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Additional ADHD


Articles of Interest:



ADHD Symptoms

ADHD:What Do We Do?

ADHD:Ritalin a Wonder Drug?

ADHD Diagnosis

ADHD Diagnosis: Page #2

ADHD Developmental Course

ADHD and Disruptive Disorders

ADHD Assessment for Your Child?

 ADHD Assessment Page 2   

Cause of ADHD: Is it biological?

Cause of ADHD: Is it environmental?

ADHD Drugs

ADHD Drugs Page #2

ADHD Drugs and Side Effects

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ADHD Symptoms: How common are they?

ADHD symptoms and other disruptive disorders

ADHD symptoms are sometimes difficult to differentiate from other behavioral disorders. There is much overlap between ADHD symptoms and the other behavioral disorders of conduct disorder and oppositional defiant disorder. Among the behavioral disorders, approximate 90% of children with conduct disorder would also meet the criteria for oppositional defiant disorder. Approximately 40% of children with ADHD symptoms also have oppositional defiant disorder, and about 40% of children with oppositional defiant disorder also have ADHD. It has been estimated that between 15% and 20% of children with ADHD symptoms have comorbid mood disorders (such as depression and anxiety disorders) with 20% to 25% having anxiety disorders and 6% to 20% having learning disorders. Other conditions which may occur comorbidly (at the same time) with ADHD symptoms and the behavioral disorders, include Tourette's disorder, drug and alcohol abuse and dependence, and mental retardation.

ADHD symptoms and prevalence:

Studies of ADHD symptoms and the other two disruptive disorders in community samples have demonstrated considerable variability, although they are usually very high. Some of the variability is due to methodological differences, the use of different systems of classification, and many other variables. The DSM-IV-TR estimates of prevalence rates for ADHD range from 2% to 7% in school-age children, although rates as high as 17.1% have been reported in community surveys. Rates for conduct disorder have been estimated as low as 0.9% for school age children , but as high as 8.7% for adolescents. The overall prevalence rate of oppositional defiant disorder varies across studies from 5.7% to 9.9%.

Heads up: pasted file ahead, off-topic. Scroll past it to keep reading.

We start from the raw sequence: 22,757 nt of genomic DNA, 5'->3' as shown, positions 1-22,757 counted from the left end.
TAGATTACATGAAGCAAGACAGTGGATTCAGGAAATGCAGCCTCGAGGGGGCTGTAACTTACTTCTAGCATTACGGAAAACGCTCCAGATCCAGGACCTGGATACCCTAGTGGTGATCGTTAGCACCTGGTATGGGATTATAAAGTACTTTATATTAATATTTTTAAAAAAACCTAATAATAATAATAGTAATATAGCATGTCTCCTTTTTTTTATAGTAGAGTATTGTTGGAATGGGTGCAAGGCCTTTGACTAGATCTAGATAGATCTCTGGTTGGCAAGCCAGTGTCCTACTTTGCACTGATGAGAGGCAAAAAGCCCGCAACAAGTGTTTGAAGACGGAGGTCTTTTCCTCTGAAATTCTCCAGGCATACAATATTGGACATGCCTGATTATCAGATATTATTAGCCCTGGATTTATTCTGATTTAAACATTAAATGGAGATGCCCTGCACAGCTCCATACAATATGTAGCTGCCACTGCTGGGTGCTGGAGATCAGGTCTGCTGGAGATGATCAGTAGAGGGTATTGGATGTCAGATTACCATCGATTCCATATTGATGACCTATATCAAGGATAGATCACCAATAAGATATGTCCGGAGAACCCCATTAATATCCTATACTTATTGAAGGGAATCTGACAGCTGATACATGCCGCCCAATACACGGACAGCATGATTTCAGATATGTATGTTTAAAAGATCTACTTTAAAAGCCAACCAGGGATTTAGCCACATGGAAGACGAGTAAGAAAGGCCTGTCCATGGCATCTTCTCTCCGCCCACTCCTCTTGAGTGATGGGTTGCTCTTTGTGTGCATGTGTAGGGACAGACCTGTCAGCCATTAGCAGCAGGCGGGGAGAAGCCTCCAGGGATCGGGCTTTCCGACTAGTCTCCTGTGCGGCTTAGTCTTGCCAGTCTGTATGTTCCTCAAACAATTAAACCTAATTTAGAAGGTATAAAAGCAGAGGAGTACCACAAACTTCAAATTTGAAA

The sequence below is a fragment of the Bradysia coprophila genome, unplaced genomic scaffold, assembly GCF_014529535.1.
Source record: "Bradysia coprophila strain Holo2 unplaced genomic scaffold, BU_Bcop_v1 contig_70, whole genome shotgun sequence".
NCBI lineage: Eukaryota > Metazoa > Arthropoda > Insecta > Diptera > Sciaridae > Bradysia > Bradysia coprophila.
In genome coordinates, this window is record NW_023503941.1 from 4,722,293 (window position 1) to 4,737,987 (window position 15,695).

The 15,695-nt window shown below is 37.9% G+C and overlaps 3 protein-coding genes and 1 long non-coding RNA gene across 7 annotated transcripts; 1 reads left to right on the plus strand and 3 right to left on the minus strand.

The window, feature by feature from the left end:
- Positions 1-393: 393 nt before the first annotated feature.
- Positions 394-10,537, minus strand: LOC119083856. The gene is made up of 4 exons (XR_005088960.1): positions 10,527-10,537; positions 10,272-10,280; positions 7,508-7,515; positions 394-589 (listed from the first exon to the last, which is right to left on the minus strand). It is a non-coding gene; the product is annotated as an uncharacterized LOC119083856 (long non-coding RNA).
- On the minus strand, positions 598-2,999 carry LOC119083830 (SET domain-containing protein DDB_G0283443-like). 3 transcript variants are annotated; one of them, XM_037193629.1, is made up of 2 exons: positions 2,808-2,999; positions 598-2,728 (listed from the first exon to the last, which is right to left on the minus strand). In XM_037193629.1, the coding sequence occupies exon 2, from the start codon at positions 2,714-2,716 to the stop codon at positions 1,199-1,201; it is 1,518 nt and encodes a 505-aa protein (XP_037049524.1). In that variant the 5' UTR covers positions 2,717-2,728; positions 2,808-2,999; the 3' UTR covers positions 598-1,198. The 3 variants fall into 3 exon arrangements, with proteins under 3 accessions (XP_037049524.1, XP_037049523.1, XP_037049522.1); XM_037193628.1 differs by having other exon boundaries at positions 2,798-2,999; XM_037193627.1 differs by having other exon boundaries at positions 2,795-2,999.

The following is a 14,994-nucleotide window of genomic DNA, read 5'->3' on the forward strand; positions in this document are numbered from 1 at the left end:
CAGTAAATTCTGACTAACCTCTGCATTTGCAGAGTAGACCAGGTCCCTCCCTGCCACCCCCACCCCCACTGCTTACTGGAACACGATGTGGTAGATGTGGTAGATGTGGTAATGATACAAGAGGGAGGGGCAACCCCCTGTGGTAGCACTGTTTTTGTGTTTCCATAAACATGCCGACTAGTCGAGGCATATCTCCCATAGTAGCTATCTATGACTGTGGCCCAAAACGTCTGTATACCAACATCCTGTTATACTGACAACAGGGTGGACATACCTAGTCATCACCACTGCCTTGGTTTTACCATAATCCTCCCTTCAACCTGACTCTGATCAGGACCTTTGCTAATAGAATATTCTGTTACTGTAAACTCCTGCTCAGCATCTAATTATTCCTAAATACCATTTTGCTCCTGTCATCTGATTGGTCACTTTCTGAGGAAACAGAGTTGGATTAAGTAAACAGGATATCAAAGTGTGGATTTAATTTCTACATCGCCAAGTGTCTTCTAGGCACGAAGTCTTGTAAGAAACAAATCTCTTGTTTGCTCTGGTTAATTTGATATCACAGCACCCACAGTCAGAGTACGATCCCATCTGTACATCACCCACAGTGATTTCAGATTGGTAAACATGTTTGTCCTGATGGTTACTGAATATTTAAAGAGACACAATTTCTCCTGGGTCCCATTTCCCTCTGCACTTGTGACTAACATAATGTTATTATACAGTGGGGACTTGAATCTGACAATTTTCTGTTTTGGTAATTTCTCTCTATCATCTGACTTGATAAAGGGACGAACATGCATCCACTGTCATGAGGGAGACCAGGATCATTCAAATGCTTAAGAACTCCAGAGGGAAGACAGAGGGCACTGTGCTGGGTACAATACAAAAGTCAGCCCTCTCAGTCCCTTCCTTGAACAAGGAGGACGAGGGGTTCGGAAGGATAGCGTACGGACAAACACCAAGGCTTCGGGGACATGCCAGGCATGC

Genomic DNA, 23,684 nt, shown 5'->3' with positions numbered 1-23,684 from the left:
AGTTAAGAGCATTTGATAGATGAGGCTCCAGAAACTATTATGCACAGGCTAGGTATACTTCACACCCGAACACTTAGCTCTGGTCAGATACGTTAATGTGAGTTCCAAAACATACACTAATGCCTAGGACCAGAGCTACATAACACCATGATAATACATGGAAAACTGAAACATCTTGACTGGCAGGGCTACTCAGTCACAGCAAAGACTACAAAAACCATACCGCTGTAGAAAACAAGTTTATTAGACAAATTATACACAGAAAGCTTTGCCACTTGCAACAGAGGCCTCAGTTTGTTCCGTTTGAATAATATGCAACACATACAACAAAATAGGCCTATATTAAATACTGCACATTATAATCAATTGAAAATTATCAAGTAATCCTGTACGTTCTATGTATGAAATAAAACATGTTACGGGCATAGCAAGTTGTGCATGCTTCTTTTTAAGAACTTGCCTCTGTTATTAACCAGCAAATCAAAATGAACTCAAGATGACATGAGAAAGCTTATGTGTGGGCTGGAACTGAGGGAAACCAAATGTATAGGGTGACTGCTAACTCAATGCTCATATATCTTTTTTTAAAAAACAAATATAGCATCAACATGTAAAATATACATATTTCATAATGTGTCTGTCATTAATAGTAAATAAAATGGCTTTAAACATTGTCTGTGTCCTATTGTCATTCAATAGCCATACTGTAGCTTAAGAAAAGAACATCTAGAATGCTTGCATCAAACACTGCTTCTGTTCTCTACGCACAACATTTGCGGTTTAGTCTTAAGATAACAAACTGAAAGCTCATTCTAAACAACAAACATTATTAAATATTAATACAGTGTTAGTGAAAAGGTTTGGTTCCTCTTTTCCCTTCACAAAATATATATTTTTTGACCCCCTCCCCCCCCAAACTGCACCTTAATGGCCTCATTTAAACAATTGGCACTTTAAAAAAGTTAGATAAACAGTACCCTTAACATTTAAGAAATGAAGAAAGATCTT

In school-age children, boys have a much higher prevalence rate of ADHD symptoms and other conduct disorders than girls do. In some clinic settings, the ratio of boys to girls is about 9:1, while in community settings it seems to be approximately 3:1. It seems, that teachers have a tendency to identify many more boys having ADHD symptoms than girls. The combined type of ADHD seems to be much more prevalent among both boys and girls. However, among children with the hyperactive-impulsive subtype of ADHD, the male to female ratio is approximately 4:1, while the inattentive subtype ratio falls to 2:1. In general, the prevalence of ADHD symptoms seems to decline with age, although some of the more current studies are finding that the disorder frequently persists into adulthood. Longitudinal studies are now beginning to identify that the existing cases of ADHD that persist into adulthood range may range from 4% to 75%. Once again, the tremendous variability in rates of occurrence of ADHD symptoms may be accounted for by methodological differences. Factors that appear to predict persistence of ADHD into adulthood include a positive family history for ADHD, and also the presence of other comorbid psychiatric symptoms (particularly aggression).

Some information from DSM-IV-TR Mental Disorders Diagnosis, Etiology & Treatment

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Additional Information and webpage by Paul Susic  Ph.D.  Licensed Psychologist   (Health and Geriatric Psychologist)

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